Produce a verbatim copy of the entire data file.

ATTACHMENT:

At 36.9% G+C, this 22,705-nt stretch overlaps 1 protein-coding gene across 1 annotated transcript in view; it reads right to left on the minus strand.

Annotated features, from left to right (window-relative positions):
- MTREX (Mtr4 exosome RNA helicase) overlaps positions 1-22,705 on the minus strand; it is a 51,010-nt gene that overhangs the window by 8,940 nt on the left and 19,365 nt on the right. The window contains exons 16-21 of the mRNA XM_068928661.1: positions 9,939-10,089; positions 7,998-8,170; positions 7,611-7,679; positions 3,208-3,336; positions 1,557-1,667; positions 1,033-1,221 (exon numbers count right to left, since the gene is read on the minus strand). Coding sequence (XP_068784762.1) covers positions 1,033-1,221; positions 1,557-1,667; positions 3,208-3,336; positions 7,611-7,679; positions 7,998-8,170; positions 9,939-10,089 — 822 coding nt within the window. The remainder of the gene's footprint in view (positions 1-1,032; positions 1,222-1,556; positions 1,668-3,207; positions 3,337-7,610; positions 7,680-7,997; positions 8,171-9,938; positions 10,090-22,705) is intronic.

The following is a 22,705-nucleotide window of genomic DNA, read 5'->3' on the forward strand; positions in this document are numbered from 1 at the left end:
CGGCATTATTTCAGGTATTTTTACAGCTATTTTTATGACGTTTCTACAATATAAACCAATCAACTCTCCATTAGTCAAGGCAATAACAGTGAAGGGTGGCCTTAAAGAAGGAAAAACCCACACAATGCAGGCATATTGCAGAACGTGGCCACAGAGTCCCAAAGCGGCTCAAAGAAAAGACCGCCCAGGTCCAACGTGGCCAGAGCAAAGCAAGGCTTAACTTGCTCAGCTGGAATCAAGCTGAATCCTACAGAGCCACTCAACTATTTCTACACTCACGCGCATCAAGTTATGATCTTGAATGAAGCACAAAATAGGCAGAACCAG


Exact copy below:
At 36.9% G+C, this 22,705-nt stretch overlaps 1 protein-coding gene across 1 annotated transcript in view; it reads right to left on the minus strand.

Annotated features, from left to right (window-relative positions):
- MTREX (Mtr4 exosome RNA helicase) overlaps positions 1-22,705 on the minus strand; it is a 51,010-nt gene that overhangs the window by 8,940 nt on the left and 19,365 nt on the right. The window contains exons 16-21 of the mRNA XM_068928661.1: positions 9,939-10,089; positions 7,998-8,170; positions 7,611-7,679; positions 3,208-3,336; positions 1,557-1,667; positions 1,033-1,221 (exon numbers count right to left, since the gene is read on the minus strand). Coding sequence (XP_068784762.1) covers positions 1,033-1,221; positions 1,557-1,667; positions 3,208-3,336; positions 7,611-7,679; positions 7,998-8,170; positions 9,939-10,089 — 822 coding nt within the window. The remainder of the gene's footprint in view (positions 1-1,032; positions 1,222-1,556; positions 1,668-3,207; positions 3,337-7,610; positions 7,680-7,997; positions 8,171-9,938; positions 10,090-22,705) is intronic.

The following is a 22,705-nucleotide window of genomic DNA, read 5'->3' on the forward strand; positions in this document are numbered from 1 at the left end:
CGGCATTATTTCAGGTATTTTTACAGCTATTTTTATGACGTTTCTACAATATAAACCAATCAACTCTCCATTAGTCAAGGCAATAACAGTGAAGGGTGGCCTTAAAGAAGGAAAAACCCACACAATGCAGGCATATTGCAGAACGTGGCCACAGAGTCCCAAAGCGGCTCAAAGAAAAGACCGCCCAGGTCCAACGTGGCCAGAGCAAAGCAAGGCTTAACTTGCTCAGCTGGAATCAAGCTGAATCCTACAGAGCCACTCAACTATTTCTACACTCACGCGCATCAAGTTATGATCTTGAATGAAGCACAAAATAGGCAGAACCAG